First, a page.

Sekac has played in 50 games this season – his first in the NHL – added 16 points (7g-9a). While it remains that his NHL and North American experience is one of his current downfalls, he has an incredibly high ceiling as THN’s Larkin pointed out in his article.

So, while Habs fans have a right to question this move, it does seem that the short term win is on their side. Smith-Pelly will likely play a role – of some sort – in helping the small-sized Canadiens in their playoff push. But the long-term could be more of a question if Sekac lives up to expectations in Anaheim.

However, with both teams in playoff contention and looking to dig deep come playoff time, Bergevin’s ability to make a strong hockey move may have landed his team a significant piece heading into the postseason – a player with size, grit and skill. For now, I’d give the edge to the Montreal Canadiens, but this is one that will definitely need to be revisited a few years down the road.

Tape2Tape, Amy MacKenzie, The Hockey Writers, THW, NHL
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Tape2Tape is a column looking at some of the biggest stories from around the world of hockey. Discussing different topics, it focuses on one major story each week. Agree or disagree, writer – Andrew Forbes – would love to hear what you have to say.

10 thoughts on “Tape2Tape Trading: Who Wins the Sekac/Smith-Pelly Trade?”

    • Jack – thanks for the read. Couldn’t agree more. They should find a spot for him a little higher in the lineup if they can though. Help out some of the smaller talent like Gallagher.

  1. Between habs and ducks its too early to tell. But the immediate winner is Jiri for getting away from a coach that had little room for him in his system and therefore wouldn’t play him.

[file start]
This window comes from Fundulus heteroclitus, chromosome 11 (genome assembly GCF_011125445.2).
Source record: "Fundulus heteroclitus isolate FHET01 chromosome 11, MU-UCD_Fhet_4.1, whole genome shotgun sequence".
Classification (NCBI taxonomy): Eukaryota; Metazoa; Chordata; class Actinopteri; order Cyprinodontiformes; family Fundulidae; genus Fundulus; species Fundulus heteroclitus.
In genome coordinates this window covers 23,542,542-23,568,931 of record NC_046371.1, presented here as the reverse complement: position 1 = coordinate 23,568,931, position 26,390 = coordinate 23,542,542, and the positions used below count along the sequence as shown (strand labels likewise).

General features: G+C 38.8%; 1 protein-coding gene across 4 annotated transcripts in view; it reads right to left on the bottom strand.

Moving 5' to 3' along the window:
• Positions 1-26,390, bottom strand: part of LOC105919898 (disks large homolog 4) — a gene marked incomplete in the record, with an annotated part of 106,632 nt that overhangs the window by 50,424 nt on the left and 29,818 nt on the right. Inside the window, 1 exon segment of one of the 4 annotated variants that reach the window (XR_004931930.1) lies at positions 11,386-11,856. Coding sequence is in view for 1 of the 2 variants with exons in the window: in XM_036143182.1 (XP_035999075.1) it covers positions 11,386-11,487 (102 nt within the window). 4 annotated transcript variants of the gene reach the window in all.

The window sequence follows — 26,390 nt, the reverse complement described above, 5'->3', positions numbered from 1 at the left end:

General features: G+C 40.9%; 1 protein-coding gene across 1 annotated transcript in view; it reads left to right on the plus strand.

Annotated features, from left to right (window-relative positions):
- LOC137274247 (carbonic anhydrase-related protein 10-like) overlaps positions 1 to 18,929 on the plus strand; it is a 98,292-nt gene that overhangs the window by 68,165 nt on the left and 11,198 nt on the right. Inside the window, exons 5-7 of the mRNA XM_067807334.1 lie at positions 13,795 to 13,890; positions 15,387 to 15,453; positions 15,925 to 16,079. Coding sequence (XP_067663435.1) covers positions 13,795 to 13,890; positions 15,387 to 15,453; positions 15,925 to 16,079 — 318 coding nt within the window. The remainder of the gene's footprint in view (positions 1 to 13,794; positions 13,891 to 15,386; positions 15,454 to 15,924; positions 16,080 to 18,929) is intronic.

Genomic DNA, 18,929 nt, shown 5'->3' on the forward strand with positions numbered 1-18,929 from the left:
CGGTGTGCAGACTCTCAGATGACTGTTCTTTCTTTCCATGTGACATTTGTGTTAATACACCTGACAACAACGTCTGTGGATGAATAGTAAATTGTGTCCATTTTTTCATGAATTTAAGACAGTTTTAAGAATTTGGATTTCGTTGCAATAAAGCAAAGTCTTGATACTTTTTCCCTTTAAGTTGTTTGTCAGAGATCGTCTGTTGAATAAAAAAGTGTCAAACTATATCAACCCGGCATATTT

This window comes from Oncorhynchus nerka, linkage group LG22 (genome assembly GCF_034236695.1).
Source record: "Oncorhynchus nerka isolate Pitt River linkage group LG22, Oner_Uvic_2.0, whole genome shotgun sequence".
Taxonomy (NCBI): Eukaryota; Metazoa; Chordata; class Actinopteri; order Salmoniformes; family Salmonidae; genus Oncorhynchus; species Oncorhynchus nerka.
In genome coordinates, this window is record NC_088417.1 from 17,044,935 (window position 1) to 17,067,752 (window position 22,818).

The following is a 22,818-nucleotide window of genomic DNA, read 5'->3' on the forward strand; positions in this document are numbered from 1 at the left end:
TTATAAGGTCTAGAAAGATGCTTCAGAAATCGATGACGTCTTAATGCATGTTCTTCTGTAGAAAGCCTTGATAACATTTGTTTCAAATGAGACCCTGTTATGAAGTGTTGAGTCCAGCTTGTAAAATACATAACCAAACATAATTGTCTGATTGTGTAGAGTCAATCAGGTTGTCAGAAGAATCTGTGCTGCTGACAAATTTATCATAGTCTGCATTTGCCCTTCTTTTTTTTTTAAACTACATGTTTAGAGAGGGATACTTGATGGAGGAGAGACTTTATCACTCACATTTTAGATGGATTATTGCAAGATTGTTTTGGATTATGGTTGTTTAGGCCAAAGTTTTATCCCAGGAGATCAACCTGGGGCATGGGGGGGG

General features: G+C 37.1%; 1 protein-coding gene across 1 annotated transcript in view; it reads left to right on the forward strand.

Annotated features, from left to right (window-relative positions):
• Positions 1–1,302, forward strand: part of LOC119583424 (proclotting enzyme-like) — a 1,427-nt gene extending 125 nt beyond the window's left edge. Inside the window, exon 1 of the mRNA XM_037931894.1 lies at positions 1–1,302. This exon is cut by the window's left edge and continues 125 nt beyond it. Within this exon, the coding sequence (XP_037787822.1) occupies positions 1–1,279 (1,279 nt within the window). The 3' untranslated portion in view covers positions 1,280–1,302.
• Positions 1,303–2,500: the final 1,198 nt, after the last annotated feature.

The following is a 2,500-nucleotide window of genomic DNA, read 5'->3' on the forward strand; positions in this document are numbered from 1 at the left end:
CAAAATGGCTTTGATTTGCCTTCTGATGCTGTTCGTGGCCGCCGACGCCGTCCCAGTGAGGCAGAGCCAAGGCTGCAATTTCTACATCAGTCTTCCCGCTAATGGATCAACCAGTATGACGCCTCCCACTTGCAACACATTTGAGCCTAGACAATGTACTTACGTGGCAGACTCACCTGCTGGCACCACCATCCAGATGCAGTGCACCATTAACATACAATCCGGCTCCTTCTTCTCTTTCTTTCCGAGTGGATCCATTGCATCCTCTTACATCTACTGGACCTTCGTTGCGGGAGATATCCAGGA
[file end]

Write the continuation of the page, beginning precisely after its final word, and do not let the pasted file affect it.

• I liked Sekac, but to say the coach wouldn’t play him is not exactly accurate. He averaged almost 14 minutes icetime in the 50 games he played. Pretty good icetime for a rookie. Consider Galchenyuk’s playing time 12 minutes in his rookie year, 14 min last year and approximately 16 this year, and he’s turning into not a bad player.

      • Not to mention that Galchenyuk had 11 more points in 2 less games in his rookie season, all while averaging less ice time than Sekac did and playing on the third line, just like Sekac did as a hab. Galchenyuk earned his spot in the top 6 by playing great hockey! I don’t think anyone who watches the habs can say the same about Sekac…. even though he could end up being a solid NHLer.

        • Now, this isn’t to say that Sekac won’t turn out to be the player we all expected. Let’s not forget that his ceiling is much high than Devante Smith-Pelly, however, it remains to be seen if he can hit that plateau!

  2. The issue at hand isn’t points, its overall team balance. The habs have for YEARS been out of balance and if you look closely, most of our future offensive prospects are small. Going forward, bergy knew we would need grit and toughness to complement and balance the lineup and help create a physical presence that all teams have to have.

    • Muranowska – I couldn’t agree more. Great hockey move by Bergevin and really filled a spot heading towards the playoffs. Smith-Pelly clearly wasn’t going to get the opportunities in Anaheim and Sekac matched the same mold as a lot of players that Montreal already has. It’ll be interesting to look at this move down the road, but at this moment… Montreal’s got my vote.

      • Good points. The Habs have several guys in Hamilton who could probably step up and produce similar to Sekac, possess similar skill, and play better defensively to boot. The only guys they have in the pro organization like Smith-Pelly are Crisp and Nevins, and not only are both of them far from NHL ready, but they lack the offensive upside of Smith-Pelly.

        • Thudgmar – You’re right. This is a “take-the-step-now” move and he adds a presence to the lineup which should be good.